I suspect that this might be a topic of some controversy amongst Realtors®. Advising a homeowner who is listing his home to spend the $300-400 to get a home inspection up front is a tough sell and may slow things down, at least at the front-end. Some homeowners might also retort that what you don’t know, you don’t have to disclose about the house. While that may be true, it is also a bad practice that will usually come back to bite that homeowner. The more you know (and can honestly disclose up front) the better off you are likely to be in the long run. You can also make the repairs that are needed or remediate the issues that will be found later by the Buyer’s inspector at a panic-free pace.
Most homeowners make honest disclosures about what they do know about the house. Many just don’t know that there may be mold in the attic or that some component of the infrastructure has failed. If they did, they would probably have done something about it. In many areas Radon is a common issue, but few homeowners have ever had a Radon check done on their house. Homes that are on wells and septic systems also may be harboring problems that the homeowner is just not aware of or has gotten used to living with, such as failed bladder tanks on the well or a marginal or failed septic field.
What a good home inspector will find are all of the things that go beyond the obvious things that the homeowner can see. The roof with missing shingles or that needs replacing may be obvious to the homeowner from the ground, but perhaps they don’t see the deterioration in the valleys or the flashing around the chimney that needs to be redone. They may not be able to spot all of the wood rot that has occurred, because they don’t get up and walk around on the roof like the inspector does.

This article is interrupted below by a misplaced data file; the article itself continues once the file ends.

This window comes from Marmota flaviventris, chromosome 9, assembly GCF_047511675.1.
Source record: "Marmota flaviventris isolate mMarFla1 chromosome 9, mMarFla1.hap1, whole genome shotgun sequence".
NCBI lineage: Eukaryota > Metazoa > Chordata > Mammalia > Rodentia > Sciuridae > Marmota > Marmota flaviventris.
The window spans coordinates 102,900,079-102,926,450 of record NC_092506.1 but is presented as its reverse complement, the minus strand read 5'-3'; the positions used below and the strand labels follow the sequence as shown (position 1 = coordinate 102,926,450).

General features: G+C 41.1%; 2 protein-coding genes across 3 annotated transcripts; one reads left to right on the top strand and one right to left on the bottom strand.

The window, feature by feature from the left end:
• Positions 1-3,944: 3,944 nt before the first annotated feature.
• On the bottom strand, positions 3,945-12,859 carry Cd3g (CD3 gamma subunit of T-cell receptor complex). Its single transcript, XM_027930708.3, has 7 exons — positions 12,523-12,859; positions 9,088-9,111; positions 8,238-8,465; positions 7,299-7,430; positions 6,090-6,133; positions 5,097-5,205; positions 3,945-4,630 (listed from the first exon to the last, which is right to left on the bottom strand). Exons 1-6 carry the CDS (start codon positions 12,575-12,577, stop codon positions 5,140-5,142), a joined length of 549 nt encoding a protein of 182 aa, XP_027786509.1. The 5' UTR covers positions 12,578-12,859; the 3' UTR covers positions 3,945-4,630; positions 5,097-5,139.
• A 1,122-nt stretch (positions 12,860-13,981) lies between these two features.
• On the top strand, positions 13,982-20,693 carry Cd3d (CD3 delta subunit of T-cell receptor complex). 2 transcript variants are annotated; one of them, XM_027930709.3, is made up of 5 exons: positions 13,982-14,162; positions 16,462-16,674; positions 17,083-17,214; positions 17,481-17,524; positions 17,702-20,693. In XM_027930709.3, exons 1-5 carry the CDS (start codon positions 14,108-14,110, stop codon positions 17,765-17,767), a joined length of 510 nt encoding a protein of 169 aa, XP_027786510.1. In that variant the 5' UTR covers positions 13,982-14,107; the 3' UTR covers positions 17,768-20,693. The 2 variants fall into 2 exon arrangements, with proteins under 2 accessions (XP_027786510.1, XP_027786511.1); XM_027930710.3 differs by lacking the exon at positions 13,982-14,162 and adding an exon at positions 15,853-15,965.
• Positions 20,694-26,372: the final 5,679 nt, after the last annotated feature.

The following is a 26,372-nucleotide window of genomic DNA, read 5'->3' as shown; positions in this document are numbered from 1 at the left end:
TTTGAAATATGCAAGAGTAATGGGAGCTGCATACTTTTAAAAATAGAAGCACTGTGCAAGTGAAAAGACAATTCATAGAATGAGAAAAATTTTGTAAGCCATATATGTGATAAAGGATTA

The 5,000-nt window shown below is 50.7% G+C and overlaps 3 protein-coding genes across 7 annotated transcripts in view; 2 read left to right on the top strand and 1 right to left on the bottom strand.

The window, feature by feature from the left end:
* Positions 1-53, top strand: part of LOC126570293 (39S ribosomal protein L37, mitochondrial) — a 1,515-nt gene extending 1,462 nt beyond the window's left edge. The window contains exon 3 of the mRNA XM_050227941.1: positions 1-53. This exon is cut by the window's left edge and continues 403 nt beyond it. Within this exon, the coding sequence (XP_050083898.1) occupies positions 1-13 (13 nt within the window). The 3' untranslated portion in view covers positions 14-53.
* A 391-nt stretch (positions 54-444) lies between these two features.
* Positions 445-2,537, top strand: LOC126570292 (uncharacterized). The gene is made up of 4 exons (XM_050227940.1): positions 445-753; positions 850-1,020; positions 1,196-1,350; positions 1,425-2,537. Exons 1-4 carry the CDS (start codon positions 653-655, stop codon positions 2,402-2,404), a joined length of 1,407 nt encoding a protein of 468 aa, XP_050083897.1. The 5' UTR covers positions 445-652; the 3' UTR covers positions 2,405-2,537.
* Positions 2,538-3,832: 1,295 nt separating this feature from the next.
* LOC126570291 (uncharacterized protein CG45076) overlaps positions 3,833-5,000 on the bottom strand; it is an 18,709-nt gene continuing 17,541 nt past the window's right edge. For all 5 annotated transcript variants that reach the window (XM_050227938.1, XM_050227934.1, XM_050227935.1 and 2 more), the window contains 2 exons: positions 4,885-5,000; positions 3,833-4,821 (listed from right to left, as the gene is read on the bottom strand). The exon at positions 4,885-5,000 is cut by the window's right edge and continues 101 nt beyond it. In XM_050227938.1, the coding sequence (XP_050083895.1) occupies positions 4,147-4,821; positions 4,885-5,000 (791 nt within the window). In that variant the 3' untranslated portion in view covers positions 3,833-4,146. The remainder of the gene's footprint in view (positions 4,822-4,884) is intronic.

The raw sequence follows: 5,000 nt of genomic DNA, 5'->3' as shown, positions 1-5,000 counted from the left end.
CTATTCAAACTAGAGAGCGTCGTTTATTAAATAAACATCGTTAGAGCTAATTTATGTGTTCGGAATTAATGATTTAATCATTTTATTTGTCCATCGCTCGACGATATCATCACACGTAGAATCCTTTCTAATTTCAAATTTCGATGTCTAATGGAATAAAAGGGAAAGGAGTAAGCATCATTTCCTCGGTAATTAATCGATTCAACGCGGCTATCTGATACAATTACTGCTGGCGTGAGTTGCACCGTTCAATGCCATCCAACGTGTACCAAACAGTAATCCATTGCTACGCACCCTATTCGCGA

Many other things that a home inspector might find are relatively easy and inexpensive to fix and getting them done ahead of listing will mean that they don’t become distractions for would-be buyers. Buyers make lists (mental or otherwise) of the things that they notice and each item on that list is something that they may take a little off the offer price because they’ll have to fix it. Certainly when they get their own inspection report all of the major items become negotiation points for repair or concessions.
You can get some good advice from your Realtor, if they’ve done a good job of walking through your home with you to point out the things that they see that need work; however, they are not home inspectors and won’t be climbing on the roof or looking into the attic space. The Realtor is more concerned with clutter and cleanliness and obvious minor condition issues, like missing plug or switch plates or paint that needs a touch-up.
A good home inspection will uncover the major things that the homeowner may not be aware of and equip the homeowner with a good to-do list to get the house in shape for the market or at least a good idea of the points of possible concessions that he/she will have to negotiate with the buyer. It may also help the seller in setting a more realistic sale price for the house.
So, is investing $300-400 at the front end a good idea? It does allow a homeowner to react to a major issue without being under the gun of having to make a big decision on a repair or concession while under the gun of a deal on the table. It give the homeowner time to call and get quotes from several companies that might do the work, rather than just taking the first bid so that the deal can move forward. Yes, it might require disclosure on the Seller’s Disclosure form; however, that same form has space to explain what was done to fix the issue, so that is out on the table, too. If the issue is one that might require some negotiation with the buyer over splitting the cost of the repair, it is also good to have 2-3 quotes for the work in-hand, so that the seller knows what he/she is negotiating. That investment at the front end may be one of wisest things you do to get ready for listing your home.
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